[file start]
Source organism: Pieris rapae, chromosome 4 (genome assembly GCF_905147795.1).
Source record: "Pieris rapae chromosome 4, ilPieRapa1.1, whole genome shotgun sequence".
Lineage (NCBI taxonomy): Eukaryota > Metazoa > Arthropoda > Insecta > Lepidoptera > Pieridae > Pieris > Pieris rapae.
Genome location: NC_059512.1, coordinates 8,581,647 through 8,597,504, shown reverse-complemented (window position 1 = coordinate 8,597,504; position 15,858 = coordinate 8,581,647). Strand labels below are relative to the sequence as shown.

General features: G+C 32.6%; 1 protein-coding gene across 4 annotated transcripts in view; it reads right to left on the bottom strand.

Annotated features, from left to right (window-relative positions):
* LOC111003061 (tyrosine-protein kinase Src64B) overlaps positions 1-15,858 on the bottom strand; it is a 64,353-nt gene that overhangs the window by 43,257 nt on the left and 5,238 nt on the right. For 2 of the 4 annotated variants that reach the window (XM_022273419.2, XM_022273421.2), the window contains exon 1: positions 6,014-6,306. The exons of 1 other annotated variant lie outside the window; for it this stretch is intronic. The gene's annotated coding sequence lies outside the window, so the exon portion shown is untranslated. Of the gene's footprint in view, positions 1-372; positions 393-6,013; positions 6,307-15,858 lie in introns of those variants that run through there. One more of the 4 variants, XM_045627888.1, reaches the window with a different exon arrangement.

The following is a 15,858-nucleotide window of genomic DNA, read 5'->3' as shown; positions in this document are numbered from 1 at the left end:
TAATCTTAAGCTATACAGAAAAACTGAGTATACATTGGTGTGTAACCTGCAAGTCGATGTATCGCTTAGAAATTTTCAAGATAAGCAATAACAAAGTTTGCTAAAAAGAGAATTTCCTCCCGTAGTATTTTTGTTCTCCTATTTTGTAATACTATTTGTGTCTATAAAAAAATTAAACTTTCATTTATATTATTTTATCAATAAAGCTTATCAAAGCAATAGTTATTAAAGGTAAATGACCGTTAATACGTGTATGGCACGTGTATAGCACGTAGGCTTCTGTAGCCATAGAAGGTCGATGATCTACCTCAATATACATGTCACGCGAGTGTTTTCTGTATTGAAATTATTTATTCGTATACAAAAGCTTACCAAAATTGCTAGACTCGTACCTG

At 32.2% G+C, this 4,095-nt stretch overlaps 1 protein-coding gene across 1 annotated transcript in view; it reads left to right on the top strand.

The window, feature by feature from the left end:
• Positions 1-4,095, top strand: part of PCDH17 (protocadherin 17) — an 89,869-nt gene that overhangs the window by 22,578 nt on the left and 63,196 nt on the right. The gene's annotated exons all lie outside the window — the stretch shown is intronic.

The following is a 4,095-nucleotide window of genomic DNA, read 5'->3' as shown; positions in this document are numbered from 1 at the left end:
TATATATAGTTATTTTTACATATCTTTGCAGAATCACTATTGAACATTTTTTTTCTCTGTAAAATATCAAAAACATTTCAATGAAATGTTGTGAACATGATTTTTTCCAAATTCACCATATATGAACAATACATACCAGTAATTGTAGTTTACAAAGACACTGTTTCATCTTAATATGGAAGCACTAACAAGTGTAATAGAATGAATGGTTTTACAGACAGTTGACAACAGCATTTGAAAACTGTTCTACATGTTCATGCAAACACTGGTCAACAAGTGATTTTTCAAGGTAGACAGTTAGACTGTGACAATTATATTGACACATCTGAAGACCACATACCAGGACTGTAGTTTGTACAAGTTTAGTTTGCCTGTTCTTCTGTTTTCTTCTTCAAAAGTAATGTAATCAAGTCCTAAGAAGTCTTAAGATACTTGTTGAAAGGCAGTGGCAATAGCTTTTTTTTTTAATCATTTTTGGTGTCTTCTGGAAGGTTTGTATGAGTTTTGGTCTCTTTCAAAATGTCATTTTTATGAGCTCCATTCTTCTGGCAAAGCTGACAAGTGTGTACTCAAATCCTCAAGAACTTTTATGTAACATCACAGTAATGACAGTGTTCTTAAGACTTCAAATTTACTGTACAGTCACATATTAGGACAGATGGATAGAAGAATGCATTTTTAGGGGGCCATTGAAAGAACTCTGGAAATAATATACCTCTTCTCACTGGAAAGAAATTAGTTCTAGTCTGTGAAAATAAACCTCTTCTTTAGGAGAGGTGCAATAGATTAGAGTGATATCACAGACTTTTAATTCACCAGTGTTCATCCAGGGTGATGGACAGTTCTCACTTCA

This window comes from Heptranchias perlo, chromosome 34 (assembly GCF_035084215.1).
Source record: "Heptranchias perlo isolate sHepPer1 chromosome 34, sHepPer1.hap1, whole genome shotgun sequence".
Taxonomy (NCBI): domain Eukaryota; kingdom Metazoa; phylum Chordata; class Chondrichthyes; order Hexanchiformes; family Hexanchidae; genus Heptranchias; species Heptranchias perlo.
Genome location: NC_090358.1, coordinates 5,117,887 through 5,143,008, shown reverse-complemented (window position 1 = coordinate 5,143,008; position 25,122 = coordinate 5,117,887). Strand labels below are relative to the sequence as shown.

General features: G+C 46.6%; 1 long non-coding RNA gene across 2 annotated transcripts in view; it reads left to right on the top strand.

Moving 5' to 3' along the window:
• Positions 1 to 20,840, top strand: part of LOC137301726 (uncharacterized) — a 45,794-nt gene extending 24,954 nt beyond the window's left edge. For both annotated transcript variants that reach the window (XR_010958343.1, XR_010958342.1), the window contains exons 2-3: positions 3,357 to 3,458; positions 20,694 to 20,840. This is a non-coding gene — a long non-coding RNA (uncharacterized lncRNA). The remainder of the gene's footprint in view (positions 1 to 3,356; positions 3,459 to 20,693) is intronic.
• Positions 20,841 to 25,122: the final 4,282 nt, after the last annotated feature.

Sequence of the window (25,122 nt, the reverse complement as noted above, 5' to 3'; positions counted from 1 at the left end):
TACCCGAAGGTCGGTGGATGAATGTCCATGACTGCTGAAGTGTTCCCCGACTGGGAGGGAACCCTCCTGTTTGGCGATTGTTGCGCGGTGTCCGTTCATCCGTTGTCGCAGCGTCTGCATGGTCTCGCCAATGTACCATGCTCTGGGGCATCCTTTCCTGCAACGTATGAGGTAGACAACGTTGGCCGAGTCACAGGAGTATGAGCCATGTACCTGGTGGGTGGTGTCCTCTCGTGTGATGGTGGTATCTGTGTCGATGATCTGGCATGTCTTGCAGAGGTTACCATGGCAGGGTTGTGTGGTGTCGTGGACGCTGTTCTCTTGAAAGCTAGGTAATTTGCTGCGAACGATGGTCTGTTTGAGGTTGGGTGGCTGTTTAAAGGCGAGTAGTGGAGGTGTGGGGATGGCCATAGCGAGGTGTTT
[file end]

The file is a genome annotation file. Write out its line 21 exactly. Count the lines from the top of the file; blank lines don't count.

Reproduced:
• Positions 1 to 20,840, top strand: part of LOC137301726 (uncharacterized) — a 45,794-nt gene extending 24,954 nt beyond the window's left edge. For both annotated transcript variants that reach the window (XR_010958343.1, XR_010958342.1), the window contains exons 2-3: positions 3,357 to 3,458; positions 20,694 to 20,840. This is a non-coding gene — a long non-coding RNA (uncharacterized lncRNA). The remainder of the gene's footprint in view (positions 1 to 3,356; positions 3,459 to 20,693) is intronic.